Anatomy of a Nation
Anatomy of a Nation
Britain is experiencing an acute trauma of identity, being pulled simultaneously towards its European, Atlantic, and wider heritages. One way to understand the dislocation and collapse in consensus is by looking to Britain’s rich history: its evolution, achievements, complexities, and tensions. ‘Anatomy of a Nation’ explores over 800,000 years of British identity by examining 50 documents that tell the story of what makes Britain unique. They are not Britain’s most famous documents, but each reveals something key about who the British have been down the ages. A few of the documents are well known. Most are not. The result is an anthology that offers a rich and unusual insight into the development of the British people and their sense of place in the world.
From an obscure, misty archipelago on the fringes of the Roman world to history's largest empire and originator of the world's mongrel, magpie language - this is Britain's past. But, today, Britain is experiencing an acute trauma of identity, pulled simultaneously towards its European, Atlantic and wider heritages. To understand the dislocation and collapse, we must look back: to Britain's evolution, achievements, complexities and tensions. In a ground-breaking new take on British identity, historian and barrister Dominic Selwood explores over 950,000 years of British history by examining 50 documents that tell the story of what makes Britain unique.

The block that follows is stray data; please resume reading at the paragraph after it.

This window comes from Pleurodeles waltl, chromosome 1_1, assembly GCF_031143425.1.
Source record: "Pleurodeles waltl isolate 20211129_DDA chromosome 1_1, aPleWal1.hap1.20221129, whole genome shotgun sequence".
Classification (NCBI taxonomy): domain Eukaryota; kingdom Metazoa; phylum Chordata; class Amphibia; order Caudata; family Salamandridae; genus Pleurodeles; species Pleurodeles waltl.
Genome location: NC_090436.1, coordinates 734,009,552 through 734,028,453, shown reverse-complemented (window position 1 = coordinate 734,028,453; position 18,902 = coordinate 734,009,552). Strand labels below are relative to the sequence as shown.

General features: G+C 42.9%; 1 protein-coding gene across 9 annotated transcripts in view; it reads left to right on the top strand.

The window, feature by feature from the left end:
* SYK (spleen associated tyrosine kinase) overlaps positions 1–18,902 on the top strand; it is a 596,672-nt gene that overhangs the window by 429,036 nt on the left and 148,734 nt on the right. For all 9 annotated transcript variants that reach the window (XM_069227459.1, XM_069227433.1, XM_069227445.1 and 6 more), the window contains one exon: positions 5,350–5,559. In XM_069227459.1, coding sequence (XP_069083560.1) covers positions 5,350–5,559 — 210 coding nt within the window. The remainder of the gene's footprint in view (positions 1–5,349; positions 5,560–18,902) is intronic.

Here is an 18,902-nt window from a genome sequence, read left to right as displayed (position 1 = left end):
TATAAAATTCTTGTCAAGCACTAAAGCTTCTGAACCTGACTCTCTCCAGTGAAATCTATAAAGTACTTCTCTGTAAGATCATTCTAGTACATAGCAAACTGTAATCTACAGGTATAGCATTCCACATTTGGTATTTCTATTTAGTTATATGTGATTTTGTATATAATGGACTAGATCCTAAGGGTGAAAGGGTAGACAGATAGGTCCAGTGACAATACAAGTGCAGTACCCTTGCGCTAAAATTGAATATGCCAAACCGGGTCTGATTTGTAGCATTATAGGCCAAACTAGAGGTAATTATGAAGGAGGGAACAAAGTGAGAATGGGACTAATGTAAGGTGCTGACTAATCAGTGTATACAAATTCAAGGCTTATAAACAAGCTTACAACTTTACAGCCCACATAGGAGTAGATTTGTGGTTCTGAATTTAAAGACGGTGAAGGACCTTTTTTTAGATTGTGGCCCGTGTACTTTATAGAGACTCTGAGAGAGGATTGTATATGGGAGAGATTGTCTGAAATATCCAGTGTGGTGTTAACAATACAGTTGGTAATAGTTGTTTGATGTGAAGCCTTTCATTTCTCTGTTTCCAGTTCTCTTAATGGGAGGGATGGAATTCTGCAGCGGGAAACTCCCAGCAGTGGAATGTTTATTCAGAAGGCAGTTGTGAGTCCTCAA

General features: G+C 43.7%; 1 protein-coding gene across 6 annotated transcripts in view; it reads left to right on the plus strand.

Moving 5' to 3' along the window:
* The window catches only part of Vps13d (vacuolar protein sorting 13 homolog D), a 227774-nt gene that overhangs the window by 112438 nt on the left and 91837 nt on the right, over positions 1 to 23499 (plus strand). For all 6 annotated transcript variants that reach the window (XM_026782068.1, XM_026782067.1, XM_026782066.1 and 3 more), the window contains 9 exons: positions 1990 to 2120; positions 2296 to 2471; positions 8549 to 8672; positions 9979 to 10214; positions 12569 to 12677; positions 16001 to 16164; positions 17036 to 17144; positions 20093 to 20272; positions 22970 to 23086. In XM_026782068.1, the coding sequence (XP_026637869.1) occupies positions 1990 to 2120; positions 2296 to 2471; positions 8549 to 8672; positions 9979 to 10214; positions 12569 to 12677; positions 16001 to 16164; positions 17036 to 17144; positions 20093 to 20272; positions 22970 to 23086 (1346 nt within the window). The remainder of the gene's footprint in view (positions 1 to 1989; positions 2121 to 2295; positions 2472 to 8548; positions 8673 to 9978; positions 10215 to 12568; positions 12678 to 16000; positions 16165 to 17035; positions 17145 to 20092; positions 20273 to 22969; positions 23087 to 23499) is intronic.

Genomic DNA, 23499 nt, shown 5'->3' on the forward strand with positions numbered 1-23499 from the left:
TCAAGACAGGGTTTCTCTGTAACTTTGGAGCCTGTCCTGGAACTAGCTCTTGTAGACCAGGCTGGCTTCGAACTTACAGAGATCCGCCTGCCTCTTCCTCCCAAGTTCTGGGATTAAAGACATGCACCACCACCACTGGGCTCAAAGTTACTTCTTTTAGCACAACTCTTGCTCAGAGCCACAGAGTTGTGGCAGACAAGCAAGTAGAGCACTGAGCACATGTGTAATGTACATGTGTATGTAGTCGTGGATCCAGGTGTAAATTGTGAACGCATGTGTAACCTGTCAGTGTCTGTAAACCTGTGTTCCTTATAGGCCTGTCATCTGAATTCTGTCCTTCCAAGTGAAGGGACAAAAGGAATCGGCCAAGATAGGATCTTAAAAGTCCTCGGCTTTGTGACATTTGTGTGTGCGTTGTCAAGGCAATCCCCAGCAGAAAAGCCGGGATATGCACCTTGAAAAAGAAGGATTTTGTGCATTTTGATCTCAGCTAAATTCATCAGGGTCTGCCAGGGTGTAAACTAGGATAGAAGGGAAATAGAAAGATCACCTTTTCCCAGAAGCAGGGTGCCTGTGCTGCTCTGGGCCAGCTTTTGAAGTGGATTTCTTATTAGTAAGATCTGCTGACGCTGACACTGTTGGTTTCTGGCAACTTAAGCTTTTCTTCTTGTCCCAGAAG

Some of these documents are well-known. Most are not. Each reveal something important about Britain and its people. From Anglo-Saxon poetry, medieval folk music and the first Valentine's Day letter to the origin of computer code, Hitler's kill list of prominent Britons, the Sex Pistols' graphic art and the Brexit referendum ballot paper, Anatomy of a Nation reveals a Britain we have never seen before. People are at the heart of the story: a female charioteer queen from Wetwang, a plague surviving graffiti artist, a drunken Bible translator, outlandish Restoration rakehells, canting criminals, the eccentric fathers of modern typography and the bankers who caused the finance crisis.
Selwood vividly blends human stories with the selected 50 documents to bring out the startling variety and complexity of Britain's achievements and failures in a fresh and incisive insight into the British psyche. This is history the way it is supposed to be told: a captivating and entertaining account of the people that built Britain.